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Slum Village - Villa Manifesto
CD Album
£5.99
Out Of Stock

Slum Village

Villa Manifesto

Fat Beats

Released: 6th September 2010 | 16 track pop album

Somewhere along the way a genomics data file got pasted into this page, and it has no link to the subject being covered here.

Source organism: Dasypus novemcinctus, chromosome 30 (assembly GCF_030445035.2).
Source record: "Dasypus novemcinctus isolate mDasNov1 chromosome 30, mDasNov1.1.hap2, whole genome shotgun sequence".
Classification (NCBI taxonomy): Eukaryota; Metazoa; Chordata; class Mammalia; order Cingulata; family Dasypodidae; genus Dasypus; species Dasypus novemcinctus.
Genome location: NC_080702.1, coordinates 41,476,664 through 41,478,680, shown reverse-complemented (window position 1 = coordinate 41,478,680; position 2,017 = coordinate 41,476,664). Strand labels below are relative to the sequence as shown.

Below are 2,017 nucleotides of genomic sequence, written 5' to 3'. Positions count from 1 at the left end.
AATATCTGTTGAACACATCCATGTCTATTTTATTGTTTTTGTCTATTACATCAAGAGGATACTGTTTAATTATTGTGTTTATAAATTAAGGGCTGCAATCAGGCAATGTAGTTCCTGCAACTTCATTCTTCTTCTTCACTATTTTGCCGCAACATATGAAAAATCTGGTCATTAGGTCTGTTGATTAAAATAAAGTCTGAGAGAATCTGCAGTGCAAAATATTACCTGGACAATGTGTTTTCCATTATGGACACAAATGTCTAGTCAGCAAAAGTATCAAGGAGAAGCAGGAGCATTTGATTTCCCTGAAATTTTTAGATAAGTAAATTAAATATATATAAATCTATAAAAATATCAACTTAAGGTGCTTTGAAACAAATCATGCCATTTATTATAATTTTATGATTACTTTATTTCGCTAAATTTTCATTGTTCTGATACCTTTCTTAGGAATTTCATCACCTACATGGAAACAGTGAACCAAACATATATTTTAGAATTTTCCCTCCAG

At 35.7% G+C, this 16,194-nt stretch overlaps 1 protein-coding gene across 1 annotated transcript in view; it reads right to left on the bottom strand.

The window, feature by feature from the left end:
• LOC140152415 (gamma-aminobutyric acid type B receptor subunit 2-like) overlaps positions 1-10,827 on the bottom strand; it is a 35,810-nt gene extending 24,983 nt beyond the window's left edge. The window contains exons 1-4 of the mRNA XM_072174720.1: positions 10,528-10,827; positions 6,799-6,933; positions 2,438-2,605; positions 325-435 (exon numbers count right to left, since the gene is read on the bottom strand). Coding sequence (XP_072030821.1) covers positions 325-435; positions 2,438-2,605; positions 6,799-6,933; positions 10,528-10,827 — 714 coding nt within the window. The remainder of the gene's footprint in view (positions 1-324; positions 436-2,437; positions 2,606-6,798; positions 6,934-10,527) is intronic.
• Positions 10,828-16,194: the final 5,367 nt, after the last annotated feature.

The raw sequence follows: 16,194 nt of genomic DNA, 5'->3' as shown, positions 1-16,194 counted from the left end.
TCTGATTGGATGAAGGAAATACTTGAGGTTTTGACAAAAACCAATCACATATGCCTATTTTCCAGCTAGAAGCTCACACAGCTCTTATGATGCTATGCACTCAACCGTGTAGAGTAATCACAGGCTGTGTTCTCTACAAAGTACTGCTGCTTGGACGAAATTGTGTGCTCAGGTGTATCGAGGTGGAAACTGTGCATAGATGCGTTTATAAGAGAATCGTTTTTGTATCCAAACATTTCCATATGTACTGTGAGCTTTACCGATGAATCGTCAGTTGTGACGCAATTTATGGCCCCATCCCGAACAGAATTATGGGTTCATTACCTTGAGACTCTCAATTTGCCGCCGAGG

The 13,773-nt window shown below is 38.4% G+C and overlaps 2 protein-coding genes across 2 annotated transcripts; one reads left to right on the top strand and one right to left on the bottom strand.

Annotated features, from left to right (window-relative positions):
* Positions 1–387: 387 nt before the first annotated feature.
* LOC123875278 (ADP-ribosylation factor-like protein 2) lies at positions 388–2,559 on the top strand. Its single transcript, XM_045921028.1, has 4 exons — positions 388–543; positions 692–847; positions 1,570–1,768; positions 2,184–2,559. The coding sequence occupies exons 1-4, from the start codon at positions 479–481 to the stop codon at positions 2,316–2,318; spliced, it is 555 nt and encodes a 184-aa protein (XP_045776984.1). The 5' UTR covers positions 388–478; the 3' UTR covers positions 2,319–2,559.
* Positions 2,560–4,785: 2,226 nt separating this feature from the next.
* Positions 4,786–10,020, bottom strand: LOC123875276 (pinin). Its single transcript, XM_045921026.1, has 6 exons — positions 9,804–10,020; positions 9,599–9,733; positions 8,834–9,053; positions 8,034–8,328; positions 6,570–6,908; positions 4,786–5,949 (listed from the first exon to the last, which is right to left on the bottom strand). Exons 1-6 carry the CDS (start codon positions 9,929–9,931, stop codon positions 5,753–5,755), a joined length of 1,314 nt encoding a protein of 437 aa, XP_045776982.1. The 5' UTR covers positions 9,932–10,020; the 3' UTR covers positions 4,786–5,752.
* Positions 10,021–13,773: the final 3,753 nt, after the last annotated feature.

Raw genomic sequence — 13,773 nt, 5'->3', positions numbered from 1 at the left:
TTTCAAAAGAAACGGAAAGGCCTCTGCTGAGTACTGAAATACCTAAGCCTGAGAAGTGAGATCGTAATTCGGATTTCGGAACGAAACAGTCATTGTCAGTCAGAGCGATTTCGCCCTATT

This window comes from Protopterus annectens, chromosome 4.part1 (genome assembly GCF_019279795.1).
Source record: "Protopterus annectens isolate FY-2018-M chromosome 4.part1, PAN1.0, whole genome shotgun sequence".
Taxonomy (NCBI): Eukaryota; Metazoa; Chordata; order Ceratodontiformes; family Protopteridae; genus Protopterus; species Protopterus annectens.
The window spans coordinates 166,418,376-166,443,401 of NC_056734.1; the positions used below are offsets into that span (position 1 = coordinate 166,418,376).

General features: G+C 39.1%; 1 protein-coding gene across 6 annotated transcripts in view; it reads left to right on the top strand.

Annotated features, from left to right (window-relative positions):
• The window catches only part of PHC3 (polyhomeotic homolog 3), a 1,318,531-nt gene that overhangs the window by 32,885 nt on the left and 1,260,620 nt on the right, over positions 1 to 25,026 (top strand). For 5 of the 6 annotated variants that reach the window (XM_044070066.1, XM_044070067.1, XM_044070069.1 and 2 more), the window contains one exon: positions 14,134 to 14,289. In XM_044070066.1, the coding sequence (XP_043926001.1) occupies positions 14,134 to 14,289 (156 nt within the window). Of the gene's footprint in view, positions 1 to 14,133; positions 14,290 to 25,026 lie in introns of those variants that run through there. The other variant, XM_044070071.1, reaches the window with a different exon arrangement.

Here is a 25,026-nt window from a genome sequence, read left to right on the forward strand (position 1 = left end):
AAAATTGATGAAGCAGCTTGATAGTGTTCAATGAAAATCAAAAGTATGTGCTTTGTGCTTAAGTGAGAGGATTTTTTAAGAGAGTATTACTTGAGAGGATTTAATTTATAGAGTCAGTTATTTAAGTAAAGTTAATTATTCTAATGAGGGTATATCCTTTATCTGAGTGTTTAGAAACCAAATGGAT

Through the group's misfortune, Slum Village remains. Villa Manifesto showcases past, present, and future members at their lyrical best. Judging from the buzz that was created from the Digital EP in late 2009 and the vinyl EP in June 2010 this LP will take its place as a classic in authentic hip hop. Gone are the days of their easy-listening 2004 hit Selfish in which SV teamed up with a young, relatively unknown Kanye West to rap of juggling women. No, Manifesto is darker. A lot darker. Even the album's instrumentals, always an SV strong suit, are more aggressive than in past works. The Reunion Pt. 2 couples ominous instrumentals with retrospective lyrics that revisit SV's history, and Baatin lays down his best verse of the album here, delving deep into how his struggle with alcoholism and mental health problems forced him to leave the group. He ends his verse with a sad, but fitting, thank you: Lord gave me another chance/ to do my thing in this hip hop/ doing the slum dance. The same sort of intense, in-your-face musical passages color Where Do We Go from Here in which strings don't soothe, they're menacing, almost forcing your head to nod. Young RJ - Black Milk's partner in crime from B.R. Gunna - produced the song, and he's a true star of the album, having produced seven of its 13 songs, and makes SV's darker, more mature lyrics work. Even T3, the group's only 13-year mainstay, takes giant strides here. The emcee often substituted style for substance, leaving deeper meanings for lyrical masterminds Elzhi and Baatin. But he digs beneath the surface for The Set Up vividly describing how SV is called to cover a friend's debt. And he spits absolute fire in Scheming.